Serious game of consequences

THE principle is of contracts between parties that try to solve problems before they happen, or pay out when they do, says Lindy Patterson
Kim Kardashian and Kanye West revealed their pre-nuptial is 1 million dollars per year. Picture: Getty ImagesKim Kardashian and Kanye West revealed their pre-nuptial is 1 million dollars per year. Picture: Getty Images
Kim Kardashian and Kanye West revealed their pre-nuptial is 1 million dollars per year. Picture: Getty Images

Kim Kardashian and Kanye West sent the rumour mill into a frenzy last week with revelations that their pre-nuptial agreement is a staggering $1 million (£600,000) for each year the couple are married.

While pre-nups and celebrities go together, the principle behind them is commonly used for commercial contracts. Most contracts will set out, while parties are still friends, what will happen if they fall out. What will be the consequences of a party not delivering on its commitments?

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The starting principle is that a party in breach of contract, is liable for all losses that “flow naturally from that breach”. No-one knows what that means or where it ends until it is put to the test.

Take a case a few years ago. An electricity provider was sued for the cost of demolishing and rebuilding a substantial part of a viaduct over Edinburgh City by-pass because of a power cut it caused. The electricity company was not liable because those costs were not “within the reasonable contemplation” of parties to an electricity supply agreement, ie when the parties signed the contract the electricity company couldn’t reasonably be expected to pay for demolition and rebuilding costs because of a fault with the electricity supply.

That’s why catering up- front for what a party will be responsible for removes or at least reduces the uncertainty.

Another way to reduce uncertainty is to include a liability cap, which may simply be a financial limit on the amount a party in breach has to pay regardless of the nature of its breach. Another type of cap is excluding recovery of certain types of losses, eg loss of profit. What cannot be excluded is liability for personal injury or death.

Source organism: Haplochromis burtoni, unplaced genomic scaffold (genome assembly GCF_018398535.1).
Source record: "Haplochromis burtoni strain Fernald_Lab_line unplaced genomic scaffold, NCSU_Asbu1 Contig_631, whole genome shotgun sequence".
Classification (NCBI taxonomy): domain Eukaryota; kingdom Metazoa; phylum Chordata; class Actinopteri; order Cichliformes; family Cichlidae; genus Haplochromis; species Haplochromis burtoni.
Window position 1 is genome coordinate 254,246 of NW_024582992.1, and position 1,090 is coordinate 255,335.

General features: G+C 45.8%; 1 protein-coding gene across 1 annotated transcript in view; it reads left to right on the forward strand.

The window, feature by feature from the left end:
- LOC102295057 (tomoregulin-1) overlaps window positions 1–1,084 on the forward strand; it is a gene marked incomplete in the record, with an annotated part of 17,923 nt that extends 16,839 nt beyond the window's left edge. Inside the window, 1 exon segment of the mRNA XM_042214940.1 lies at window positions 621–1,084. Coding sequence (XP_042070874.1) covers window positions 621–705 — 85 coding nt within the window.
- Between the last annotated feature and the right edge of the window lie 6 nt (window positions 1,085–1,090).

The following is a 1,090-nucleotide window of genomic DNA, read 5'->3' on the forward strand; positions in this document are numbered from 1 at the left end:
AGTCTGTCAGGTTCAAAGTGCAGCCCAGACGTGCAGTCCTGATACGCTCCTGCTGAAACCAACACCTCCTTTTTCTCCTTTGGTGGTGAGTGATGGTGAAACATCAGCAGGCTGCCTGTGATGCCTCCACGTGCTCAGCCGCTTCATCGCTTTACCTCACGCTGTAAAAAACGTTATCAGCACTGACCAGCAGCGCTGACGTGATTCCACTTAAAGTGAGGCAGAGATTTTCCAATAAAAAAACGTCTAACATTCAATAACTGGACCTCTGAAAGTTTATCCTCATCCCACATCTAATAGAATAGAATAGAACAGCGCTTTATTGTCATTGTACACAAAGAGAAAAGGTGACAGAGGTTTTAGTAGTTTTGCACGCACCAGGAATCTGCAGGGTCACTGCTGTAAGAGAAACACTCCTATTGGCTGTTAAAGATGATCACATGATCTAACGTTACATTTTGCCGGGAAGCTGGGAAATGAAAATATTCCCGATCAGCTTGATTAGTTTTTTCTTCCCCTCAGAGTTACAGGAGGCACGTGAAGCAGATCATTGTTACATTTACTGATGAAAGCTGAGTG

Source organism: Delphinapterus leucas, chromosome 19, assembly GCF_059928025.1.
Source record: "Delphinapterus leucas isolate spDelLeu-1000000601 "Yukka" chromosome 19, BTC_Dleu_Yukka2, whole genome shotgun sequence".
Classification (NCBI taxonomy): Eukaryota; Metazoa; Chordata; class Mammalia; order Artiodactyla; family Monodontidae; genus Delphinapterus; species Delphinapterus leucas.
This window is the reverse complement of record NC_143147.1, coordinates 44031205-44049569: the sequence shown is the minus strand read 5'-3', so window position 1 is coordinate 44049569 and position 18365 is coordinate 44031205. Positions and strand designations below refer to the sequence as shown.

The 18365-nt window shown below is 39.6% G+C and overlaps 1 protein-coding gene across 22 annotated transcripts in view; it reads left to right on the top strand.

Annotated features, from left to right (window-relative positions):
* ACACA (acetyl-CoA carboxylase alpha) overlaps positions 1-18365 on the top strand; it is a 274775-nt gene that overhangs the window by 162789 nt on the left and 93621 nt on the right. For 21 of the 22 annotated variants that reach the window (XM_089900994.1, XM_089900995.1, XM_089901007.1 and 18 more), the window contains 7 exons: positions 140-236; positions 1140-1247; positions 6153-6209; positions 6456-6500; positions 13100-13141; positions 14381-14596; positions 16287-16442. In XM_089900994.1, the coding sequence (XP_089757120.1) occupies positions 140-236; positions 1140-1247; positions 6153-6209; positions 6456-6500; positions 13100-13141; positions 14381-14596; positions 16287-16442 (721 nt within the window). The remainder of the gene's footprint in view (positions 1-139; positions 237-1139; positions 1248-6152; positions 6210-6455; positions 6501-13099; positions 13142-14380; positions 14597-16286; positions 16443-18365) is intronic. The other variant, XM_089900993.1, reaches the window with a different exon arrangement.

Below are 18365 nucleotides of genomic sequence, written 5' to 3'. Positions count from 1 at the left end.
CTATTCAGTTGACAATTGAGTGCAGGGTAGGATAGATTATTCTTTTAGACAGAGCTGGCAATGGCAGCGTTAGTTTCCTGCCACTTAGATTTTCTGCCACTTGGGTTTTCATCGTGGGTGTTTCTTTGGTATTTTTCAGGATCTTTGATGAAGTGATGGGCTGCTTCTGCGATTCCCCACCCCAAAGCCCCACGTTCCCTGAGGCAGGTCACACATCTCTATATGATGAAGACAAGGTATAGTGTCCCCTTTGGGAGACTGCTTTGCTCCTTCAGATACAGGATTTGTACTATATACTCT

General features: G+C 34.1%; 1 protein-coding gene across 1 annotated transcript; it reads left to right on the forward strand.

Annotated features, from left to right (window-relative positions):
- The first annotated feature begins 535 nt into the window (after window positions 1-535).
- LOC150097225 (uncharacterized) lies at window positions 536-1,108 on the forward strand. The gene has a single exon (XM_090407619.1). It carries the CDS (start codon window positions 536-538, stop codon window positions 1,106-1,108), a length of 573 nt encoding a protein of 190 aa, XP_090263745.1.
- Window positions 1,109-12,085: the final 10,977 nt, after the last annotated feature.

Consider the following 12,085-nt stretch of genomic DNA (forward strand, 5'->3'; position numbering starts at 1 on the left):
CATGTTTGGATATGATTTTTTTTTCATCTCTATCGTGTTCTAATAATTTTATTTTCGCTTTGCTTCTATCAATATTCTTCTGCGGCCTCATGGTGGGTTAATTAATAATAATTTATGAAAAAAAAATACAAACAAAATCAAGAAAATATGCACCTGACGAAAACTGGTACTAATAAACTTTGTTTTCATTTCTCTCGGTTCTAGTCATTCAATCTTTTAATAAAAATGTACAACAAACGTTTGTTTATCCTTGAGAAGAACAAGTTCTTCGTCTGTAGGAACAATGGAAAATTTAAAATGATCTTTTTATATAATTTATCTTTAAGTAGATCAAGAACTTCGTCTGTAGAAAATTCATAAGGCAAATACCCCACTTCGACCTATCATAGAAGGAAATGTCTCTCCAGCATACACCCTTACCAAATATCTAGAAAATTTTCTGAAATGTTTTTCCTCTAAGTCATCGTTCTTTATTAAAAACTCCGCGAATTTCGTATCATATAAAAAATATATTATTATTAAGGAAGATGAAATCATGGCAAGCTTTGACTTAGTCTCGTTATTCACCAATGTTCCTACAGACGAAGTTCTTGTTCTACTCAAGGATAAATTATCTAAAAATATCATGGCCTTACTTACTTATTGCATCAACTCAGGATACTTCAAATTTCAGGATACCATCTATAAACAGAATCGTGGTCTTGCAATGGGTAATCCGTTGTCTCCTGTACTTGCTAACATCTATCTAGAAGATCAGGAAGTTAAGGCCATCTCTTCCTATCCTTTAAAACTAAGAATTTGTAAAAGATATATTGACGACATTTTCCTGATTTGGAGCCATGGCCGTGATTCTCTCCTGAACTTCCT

Under the Unfair Contract Terms Act, it can be argued that a liability cap is not fair and reasonable but, generally, in a business to business contract that does not arise. Parties are considered to have understood at contract negotiation stage what was happening regarding allocation of risk.

And that is what a cap is all about – it’s about allocating risk. Parties agree up front who will bear the pain in the event that losses go above a certain limit or are out of the ordinary. And if the type or amount of loss is outside the cap, the loss will be borne by the party who initially suffers. It will not be able to pass it on to the other party.

Fixing the level of a cap can be tricky. One method is to limit it to the contract price or a multiplier of it, eg “the supplier’s liability shall be limited to £[ ]/or the fee”.

Where the potential consequences of a breach go way beyond the original price, different considerations arise. The party delivering the product will, when bidding, be intent on limiting its exposure. Take a contract for the supply of software or a computer system – the consequences of a problem with such a system is likely to go well beyond the original price

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The party delivering the contract will try to exclude liability for business interruption, ie loss of business revenue and therefore profits. If the contract it’s offered does not limit its liability, the supplier will probably reduce its price or not bid at all.

Finally, insurance is relevant when negotiating a contract. The sensible approach is that the party which has to bear the risk covers that with insurance, if available.

Otherwise, regardless of what the contract says, if the party which is liable is unable to pay up, the innocent party may bear the loss anyway.

It has long been said that passing risk on to a party that can’t bear it is not proper risk transfer. That’s why all parties should, before signing contracts, consider all the potential consequences, good or bad, dealing with potential problems up-front rather than after they develop.

•Lindy Patterson QC is a partner specialising in construction and energy disputes with Dundas & Wilson. Dundas & Wilson is joining CMS, Europe’s largest law firm, on 1 May. 2014: